Sorry, it's just not that clear to me from the man pages, Wikipedia, etc.

I understand the concept of stratum 0 as an authoritative time source and stratum 1 as the connected server. However, I am not sure what to consider for a larger network that may have additional hops between the stratum 1 time server and ultimately the desktop. Do you consider stratum incremented with each hop as you would see in traceroute... or would these hosts be stratum 2 regardless of network "distance."

  • Hmm, isn't it private lan = +0 and public internet = +1? So if I give the number to you, and you give it back to me, that would be +2 since that's two trips across the internet. – Pacerier Jul 29 '17 at 9:04

The "official" NTP client software simply increments stratum by one for each connected server. That is all servers connected to a Stratum 0 server are Stratum 1, all servers connected to them are Stratum 2, and so on.

In general this is sensible. You most certainly do not want to increase your stratum by 1 per network hop, as this is:

  1. unreliable, since not all hops will show up in traceroute anyway, and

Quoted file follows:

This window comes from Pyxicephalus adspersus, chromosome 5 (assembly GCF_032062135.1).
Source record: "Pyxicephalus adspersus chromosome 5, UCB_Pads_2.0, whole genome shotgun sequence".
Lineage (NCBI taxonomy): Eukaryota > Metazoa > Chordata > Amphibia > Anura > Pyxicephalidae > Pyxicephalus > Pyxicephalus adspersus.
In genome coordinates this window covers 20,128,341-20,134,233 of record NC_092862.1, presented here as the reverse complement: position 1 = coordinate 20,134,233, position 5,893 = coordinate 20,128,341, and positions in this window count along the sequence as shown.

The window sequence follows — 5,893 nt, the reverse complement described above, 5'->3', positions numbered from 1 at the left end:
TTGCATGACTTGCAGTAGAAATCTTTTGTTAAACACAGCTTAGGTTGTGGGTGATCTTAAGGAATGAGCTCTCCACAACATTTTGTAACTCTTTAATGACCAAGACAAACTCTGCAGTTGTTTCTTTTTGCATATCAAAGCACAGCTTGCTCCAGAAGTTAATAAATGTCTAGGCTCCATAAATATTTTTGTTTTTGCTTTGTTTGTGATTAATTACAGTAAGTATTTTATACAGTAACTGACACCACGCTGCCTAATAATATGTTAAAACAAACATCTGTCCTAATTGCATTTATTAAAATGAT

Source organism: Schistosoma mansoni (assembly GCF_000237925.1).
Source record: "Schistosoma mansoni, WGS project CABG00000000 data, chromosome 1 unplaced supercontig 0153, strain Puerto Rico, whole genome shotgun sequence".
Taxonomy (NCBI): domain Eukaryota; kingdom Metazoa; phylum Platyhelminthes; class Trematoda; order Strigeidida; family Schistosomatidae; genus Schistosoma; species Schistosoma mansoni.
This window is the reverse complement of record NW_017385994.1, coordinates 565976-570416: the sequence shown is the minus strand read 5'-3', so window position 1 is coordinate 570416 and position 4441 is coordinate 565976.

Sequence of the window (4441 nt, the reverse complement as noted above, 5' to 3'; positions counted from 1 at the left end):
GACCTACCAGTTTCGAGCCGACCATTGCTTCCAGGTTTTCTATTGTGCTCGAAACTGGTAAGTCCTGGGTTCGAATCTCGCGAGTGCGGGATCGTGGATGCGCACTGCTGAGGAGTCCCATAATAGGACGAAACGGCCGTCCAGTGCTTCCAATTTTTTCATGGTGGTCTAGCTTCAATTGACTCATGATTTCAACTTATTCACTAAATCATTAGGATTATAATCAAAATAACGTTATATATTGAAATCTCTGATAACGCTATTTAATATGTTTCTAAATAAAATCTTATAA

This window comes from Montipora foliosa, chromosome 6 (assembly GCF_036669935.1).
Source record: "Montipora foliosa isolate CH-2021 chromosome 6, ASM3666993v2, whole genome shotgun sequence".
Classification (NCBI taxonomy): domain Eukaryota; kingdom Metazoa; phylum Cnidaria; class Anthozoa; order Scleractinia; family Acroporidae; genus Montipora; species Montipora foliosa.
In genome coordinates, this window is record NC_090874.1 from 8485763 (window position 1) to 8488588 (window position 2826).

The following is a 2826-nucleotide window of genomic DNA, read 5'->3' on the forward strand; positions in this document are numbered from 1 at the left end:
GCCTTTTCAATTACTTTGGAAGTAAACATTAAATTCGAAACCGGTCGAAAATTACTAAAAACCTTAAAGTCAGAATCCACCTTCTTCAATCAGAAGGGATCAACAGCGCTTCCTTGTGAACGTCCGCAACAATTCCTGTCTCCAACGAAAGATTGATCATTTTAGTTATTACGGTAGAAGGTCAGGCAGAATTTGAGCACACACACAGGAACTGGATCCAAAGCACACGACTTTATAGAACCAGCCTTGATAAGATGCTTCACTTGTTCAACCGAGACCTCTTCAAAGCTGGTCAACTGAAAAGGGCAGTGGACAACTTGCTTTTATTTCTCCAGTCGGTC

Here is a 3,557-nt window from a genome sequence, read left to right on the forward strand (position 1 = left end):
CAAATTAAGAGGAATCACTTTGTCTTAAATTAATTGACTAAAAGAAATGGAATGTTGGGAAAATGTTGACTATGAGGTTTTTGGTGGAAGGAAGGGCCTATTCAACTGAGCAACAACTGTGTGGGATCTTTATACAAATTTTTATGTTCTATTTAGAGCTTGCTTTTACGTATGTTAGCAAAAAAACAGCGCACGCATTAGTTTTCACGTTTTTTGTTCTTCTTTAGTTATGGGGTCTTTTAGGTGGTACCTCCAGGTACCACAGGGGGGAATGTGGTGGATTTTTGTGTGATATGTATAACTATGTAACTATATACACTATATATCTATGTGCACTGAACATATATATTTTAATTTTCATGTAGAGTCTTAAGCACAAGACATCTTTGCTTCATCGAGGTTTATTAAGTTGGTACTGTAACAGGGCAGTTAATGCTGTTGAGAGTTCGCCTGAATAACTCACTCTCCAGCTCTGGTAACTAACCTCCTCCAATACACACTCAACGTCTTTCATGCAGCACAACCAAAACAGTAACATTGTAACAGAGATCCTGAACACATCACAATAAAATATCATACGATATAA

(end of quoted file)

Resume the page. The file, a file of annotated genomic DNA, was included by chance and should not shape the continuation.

2. would result in crazy stratum numbers, it is not uncommon to be 10 or more traceroute hops away from your NTP provider.

In general the NTP protocol is designed to be resilient to "network distance", that is RTT are not terribly relevant. What is much more relevant is the consistency of those RTTs.

Edit: To address one of the comments, the normal "remote" configuration has the local clock as being stratum 12. In general, if a server is being synced up against a stratum 0/1/2 server then it should be considered more reliable than the clock on the computer's motherboard. This means that it should have a stratum less than 12, otherwise "normally configured" clients will believe that they are more reliable.

  • This makes sense. Regarding crazy stratum numbers though, I see that up to 256 is supported and that stratum is not indicative of accuracy. This is why I avoided the assumption that stratum 30 or 40 would be too far fetched let alone 5 to 10 as I would see in my own scenario had it been left to hops counting. Thanks for the clarification! – Aaron Copley Nov 3 '10 at 23:14
  • @Aaron: You are correct, that the spec allows for a large number, however in normal use, you will never see a stratum above 4, unless it is synced to its local clock, at which point it will normally be put on stratum 12. – Paul Wagland Nov 3 '10 at 23:17

We run 2 servers syncing with external stratum-1-sources like ptbtime1.ptb.de, ptbtime2.ptb.de, ntps1-0.cs.tu-berlin.de. Since ptb.de is driven by atomic clocks and ntps1-0.cs.tu-berlin.de uses GPS (atomic clock driven as well), those are stratum-1 and our 2 servers are stratum-2. All the other servers inside our network refer to those 2, so, all the others are stratum-3.

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